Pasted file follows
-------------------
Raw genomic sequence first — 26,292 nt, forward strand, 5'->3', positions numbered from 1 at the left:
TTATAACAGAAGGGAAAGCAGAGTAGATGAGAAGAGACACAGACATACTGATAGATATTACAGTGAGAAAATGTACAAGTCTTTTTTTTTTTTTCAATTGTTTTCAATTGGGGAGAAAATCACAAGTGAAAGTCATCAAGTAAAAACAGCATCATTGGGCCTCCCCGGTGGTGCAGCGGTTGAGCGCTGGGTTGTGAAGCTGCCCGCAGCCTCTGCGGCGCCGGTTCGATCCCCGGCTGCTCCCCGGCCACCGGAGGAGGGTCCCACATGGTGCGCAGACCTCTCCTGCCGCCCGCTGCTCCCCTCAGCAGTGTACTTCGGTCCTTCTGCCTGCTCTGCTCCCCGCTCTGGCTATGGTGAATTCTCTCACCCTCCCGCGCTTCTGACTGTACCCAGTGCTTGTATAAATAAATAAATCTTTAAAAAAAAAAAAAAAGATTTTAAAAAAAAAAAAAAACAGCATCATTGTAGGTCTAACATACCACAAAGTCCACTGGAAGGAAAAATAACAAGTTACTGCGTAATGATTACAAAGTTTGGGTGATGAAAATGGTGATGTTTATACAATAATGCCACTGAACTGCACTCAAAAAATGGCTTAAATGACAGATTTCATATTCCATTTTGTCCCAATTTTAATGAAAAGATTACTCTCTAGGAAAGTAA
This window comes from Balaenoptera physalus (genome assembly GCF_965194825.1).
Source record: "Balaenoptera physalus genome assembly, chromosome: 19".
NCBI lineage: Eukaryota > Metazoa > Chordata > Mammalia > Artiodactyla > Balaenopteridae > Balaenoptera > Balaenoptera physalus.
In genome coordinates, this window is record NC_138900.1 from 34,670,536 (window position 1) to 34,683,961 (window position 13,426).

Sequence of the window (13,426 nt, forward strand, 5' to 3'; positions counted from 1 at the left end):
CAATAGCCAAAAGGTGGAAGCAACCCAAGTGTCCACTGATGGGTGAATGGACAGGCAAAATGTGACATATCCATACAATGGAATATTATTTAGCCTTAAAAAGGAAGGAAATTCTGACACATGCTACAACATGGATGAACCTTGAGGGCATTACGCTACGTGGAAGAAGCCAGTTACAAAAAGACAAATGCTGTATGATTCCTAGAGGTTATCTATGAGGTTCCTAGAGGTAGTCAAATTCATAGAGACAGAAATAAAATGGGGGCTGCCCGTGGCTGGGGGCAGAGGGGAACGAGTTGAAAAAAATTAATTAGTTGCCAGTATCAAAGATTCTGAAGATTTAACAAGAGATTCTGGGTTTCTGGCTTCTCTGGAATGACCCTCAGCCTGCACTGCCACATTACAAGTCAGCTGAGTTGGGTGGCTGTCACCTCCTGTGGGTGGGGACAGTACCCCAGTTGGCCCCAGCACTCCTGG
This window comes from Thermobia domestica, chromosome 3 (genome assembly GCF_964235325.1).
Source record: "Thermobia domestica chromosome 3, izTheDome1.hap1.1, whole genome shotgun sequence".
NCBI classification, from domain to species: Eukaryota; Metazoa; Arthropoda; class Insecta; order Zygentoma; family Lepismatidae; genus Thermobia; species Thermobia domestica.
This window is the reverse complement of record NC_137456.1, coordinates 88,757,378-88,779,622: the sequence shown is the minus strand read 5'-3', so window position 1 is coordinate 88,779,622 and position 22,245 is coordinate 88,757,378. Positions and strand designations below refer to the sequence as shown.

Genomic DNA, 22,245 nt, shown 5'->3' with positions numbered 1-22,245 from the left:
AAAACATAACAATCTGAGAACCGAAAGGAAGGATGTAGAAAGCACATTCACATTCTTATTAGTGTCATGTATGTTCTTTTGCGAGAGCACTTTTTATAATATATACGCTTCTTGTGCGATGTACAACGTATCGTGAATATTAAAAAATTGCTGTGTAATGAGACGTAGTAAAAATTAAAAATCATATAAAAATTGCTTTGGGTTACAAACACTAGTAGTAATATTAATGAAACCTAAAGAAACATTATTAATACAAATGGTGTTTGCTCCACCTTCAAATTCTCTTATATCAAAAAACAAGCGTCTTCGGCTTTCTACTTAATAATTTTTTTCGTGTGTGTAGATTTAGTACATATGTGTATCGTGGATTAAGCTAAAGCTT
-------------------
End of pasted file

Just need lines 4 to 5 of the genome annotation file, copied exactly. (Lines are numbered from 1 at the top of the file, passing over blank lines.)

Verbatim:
Source record: "Balaenoptera physalus genome assembly, chromosome: 19".
NCBI lineage: Eukaryota > Metazoa > Chordata > Mammalia > Artiodactyla > Balaenopteridae > Balaenoptera > Balaenoptera physalus.